CARE Uganda has a long history working in partnership with civil society organisations or government partners in different programmatic areas such as Women and Youth Financial Inclusion, Natural Resources Governance and Women Empowerment. Through diverse projects, CARE Uganda has been extremely strong in encouraging mutually beneficial partnerships and in strengthening capacity-buildingthat helped partners to be more sustainable in the longer-term. The openness, flexibility, and support of CARE staffhave also been the conditions to build “partnership of equity”.
The ‘CARE Uganda Partnership Strategy’ developed in 2011 (see below) marked the first attempt to design a clear strategy to systematize CARE Uganda ’s approach to partners and helped in identifying the 4 main steps to build a successful and accountable partnership: 1) Scoping and building, 2) Managing and Maintaining, 3) Reviewing and Revising, 4) Sustain and/or moving on.
Last year in August in 2017, CARE Uganda organised a two days’ workshop, the ‘Partner Reflection Meeting’ (see report below), which stands as a new practice for improved communication and coordination between the implementing partners, based on honesty and transparency. Partners highly appreciated being given the opportunity to meet together and share openly on what has worked in the partnership and what needed to be improved in the near future. Therefore, CARE Uganda Office’s experience offers a great example of how CARE implements accountability practices with its partners.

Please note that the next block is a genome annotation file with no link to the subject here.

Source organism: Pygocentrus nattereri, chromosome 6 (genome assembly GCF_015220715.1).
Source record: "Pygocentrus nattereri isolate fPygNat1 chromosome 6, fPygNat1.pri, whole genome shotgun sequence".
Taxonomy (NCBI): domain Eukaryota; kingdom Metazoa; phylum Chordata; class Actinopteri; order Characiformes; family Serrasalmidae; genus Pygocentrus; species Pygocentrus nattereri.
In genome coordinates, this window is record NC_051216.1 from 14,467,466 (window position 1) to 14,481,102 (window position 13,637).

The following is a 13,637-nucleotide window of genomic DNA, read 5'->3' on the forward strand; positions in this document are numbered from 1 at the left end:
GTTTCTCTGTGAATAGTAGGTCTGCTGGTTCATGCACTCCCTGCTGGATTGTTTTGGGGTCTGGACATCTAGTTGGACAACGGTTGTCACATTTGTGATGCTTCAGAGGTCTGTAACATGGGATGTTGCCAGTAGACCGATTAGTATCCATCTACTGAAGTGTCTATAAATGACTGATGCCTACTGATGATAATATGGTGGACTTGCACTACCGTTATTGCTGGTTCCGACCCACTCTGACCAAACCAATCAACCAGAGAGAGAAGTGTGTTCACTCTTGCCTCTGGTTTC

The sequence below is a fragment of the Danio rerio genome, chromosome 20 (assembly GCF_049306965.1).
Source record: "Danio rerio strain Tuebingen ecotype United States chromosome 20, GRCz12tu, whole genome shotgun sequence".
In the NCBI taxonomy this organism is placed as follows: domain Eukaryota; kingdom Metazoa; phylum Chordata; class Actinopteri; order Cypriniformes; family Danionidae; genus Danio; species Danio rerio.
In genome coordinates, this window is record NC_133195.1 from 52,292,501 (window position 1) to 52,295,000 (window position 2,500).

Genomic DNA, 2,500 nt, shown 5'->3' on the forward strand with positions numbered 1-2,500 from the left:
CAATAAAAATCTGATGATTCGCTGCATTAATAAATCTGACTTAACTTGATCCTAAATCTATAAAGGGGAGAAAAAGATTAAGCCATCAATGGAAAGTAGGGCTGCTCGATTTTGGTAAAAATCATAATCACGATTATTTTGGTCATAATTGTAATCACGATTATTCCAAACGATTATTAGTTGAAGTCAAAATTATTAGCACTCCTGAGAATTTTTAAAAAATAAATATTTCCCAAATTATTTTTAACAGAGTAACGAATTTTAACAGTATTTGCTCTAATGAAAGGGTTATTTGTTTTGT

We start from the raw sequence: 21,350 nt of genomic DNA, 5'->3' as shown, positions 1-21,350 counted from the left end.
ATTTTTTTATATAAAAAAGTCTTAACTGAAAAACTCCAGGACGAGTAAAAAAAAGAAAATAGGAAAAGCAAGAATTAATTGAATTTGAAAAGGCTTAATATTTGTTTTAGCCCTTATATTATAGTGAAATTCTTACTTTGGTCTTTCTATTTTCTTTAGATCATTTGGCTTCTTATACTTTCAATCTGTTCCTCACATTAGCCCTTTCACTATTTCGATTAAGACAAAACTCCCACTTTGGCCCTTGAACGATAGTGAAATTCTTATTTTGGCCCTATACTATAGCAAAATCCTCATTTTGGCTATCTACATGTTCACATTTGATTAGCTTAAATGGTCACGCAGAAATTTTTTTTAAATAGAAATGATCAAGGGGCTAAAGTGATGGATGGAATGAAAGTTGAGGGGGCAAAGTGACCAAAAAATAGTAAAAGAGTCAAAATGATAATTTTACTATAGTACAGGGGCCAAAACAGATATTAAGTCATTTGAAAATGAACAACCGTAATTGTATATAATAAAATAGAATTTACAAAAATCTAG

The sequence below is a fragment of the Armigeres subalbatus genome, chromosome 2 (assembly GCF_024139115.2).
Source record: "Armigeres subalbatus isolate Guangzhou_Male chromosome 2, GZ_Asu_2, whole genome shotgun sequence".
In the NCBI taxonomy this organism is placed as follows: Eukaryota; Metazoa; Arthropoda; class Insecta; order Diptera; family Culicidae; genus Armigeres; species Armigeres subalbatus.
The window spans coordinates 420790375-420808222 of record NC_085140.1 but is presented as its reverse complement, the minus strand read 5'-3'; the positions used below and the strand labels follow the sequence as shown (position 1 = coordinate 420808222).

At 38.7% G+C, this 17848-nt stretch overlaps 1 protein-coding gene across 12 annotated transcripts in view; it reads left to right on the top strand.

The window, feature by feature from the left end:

However, long-term partners are also willing to see a new shift in CARE’s role that would lessen their dependencies on CARE and allow them to have a leading role in the national scene. They wish to see CARE able to take more risks advocating on local issues at the international level, and ready to stand behind them instead of protecting their own interests as an INGO.
More recent partnering experiences in Northern Uganda in humanitarian contexts are also significantly challenging CARE’s current business model while bringing the localisation debates at the forefront on how to reinforce local partners capacities during emergency responses.
A recent case-study conducted with CARE Uganda in February 2018 is shared below. It captures the key dimensions of CARE's Uganda accountability practices with some of its partners and includes main findings and suggestions for improvement.